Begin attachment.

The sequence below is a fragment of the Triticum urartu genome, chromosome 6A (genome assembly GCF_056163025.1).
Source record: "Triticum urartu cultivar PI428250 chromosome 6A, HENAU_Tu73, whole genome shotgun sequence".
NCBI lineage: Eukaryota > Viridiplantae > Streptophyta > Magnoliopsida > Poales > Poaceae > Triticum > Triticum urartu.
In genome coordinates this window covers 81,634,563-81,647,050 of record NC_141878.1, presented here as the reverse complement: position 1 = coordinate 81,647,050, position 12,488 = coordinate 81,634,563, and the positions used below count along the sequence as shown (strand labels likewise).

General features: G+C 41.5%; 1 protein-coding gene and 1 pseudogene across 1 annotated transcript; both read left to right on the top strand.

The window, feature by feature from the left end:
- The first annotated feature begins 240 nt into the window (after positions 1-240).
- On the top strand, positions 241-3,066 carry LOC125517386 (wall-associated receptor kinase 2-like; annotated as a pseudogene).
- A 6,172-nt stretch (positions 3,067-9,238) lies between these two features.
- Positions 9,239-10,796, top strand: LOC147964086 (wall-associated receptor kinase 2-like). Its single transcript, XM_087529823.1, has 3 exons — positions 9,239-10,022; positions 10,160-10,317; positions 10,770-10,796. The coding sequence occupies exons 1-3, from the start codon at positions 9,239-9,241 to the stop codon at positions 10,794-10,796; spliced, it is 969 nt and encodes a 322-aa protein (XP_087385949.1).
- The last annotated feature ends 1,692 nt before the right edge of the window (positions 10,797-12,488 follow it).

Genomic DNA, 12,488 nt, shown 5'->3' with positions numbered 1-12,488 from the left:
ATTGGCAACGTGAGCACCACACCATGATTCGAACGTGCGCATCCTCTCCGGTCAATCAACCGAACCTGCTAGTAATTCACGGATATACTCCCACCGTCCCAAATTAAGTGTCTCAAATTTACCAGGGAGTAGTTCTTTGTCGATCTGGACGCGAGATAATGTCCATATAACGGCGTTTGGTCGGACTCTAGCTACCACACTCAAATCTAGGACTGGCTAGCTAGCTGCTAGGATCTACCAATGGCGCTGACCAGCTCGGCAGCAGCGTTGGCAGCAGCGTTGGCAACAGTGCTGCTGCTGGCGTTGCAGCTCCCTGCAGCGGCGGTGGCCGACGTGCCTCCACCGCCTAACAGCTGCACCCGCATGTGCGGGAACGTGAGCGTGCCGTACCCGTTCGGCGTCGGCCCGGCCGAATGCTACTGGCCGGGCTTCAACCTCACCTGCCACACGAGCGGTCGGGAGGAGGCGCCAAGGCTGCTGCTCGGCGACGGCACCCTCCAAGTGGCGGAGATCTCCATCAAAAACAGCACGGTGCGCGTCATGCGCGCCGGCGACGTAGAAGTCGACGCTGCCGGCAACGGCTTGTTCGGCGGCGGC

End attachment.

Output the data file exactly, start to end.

The sequence below is a fragment of the Triticum urartu genome, chromosome 6A (genome assembly GCF_056163025.1).
Source record: "Triticum urartu cultivar PI428250 chromosome 6A, HENAU_Tu73, whole genome shotgun sequence".
NCBI lineage: Eukaryota > Viridiplantae > Streptophyta > Magnoliopsida > Poales > Poaceae > Triticum > Triticum urartu.
In genome coordinates this window covers 81,634,563-81,647,050 of record NC_141878.1, presented here as the reverse complement: position 1 = coordinate 81,647,050, position 12,488 = coordinate 81,634,563, and the positions used below count along the sequence as shown (strand labels likewise).

General features: G+C 41.5%; 1 protein-coding gene and 1 pseudogene across 1 annotated transcript; both read left to right on the top strand.

The window, feature by feature from the left end:
- The first annotated feature begins 240 nt into the window (after positions 1-240).
- On the top strand, positions 241-3,066 carry LOC125517386 (wall-associated receptor kinase 2-like; annotated as a pseudogene).
- A 6,172-nt stretch (positions 3,067-9,238) lies between these two features.
- Positions 9,239-10,796, top strand: LOC147964086 (wall-associated receptor kinase 2-like). Its single transcript, XM_087529823.1, has 3 exons — positions 9,239-10,022; positions 10,160-10,317; positions 10,770-10,796. The coding sequence occupies exons 1-3, from the start codon at positions 9,239-9,241 to the stop codon at positions 10,794-10,796; spliced, it is 969 nt and encodes a 322-aa protein (XP_087385949.1).
- The last annotated feature ends 1,692 nt before the right edge of the window (positions 10,797-12,488 follow it).

Genomic DNA, 12,488 nt, shown 5'->3' with positions numbered 1-12,488 from the left:
ATTGGCAACGTGAGCACCACACCATGATTCGAACGTGCGCATCCTCTCCGGTCAATCAACCGAACCTGCTAGTAATTCACGGATATACTCCCACCGTCCCAAATTAAGTGTCTCAAATTTACCAGGGAGTAGTTCTTTGTCGATCTGGACGCGAGATAATGTCCATATAACGGCGTTTGGTCGGACTCTAGCTACCACACTCAAATCTAGGACTGGCTAGCTAGCTGCTAGGATCTACCAATGGCGCTGACCAGCTCGGCAGCAGCGTTGGCAGCAGCGTTGGCAACAGTGCTGCTGCTGGCGTTGCAGCTCCCTGCAGCGGCGGTGGCCGACGTGCCTCCACCGCCTAACAGCTGCACCCGCATGTGCGGGAACGTGAGCGTGCCGTACCCGTTCGGCGTCGGCCCGGCCGAATGCTACTGGCCGGGCTTCAACCTCACCTGCCACACGAGCGGTCGGGAGGAGGCGCCAAGGCTGCTGCTCGGCGACGGCACCCTCCAAGTGGCGGAGATCTCCATCAAAAACAGCACGGTGCGCGTCATGCGCGCCGGCGACGTAGAAGTCGACGCTGCCGGCAACGGCTTGTTCGGCGGCGGC